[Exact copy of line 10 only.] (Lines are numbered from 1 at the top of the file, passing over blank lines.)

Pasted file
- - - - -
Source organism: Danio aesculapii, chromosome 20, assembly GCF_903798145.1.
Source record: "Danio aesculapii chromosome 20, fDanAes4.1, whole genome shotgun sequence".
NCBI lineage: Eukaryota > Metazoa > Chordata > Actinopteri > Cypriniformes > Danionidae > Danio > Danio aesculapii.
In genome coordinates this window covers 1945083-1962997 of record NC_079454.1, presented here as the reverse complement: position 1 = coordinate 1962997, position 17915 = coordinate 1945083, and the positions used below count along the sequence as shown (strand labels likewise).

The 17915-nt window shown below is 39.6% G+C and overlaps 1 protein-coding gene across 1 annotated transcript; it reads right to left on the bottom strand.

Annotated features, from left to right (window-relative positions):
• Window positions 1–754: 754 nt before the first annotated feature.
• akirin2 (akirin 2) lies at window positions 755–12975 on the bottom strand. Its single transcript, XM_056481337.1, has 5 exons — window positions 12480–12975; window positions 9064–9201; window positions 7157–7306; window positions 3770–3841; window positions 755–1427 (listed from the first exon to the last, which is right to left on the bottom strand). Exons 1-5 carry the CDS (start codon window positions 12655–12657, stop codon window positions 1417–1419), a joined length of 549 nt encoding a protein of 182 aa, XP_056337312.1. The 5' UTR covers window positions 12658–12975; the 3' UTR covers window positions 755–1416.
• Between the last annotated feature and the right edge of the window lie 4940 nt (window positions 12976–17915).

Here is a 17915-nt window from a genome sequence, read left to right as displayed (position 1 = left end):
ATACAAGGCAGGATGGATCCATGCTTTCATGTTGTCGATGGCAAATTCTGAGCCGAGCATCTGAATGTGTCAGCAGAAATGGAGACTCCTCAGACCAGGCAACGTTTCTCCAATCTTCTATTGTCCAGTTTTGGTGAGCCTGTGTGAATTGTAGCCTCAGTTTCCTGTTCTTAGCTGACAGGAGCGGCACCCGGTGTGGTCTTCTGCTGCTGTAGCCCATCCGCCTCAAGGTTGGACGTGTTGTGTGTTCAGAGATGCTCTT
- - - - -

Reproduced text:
Here is a 17915-nt window from a genome sequence, read left to right as displayed (position 1 = left end):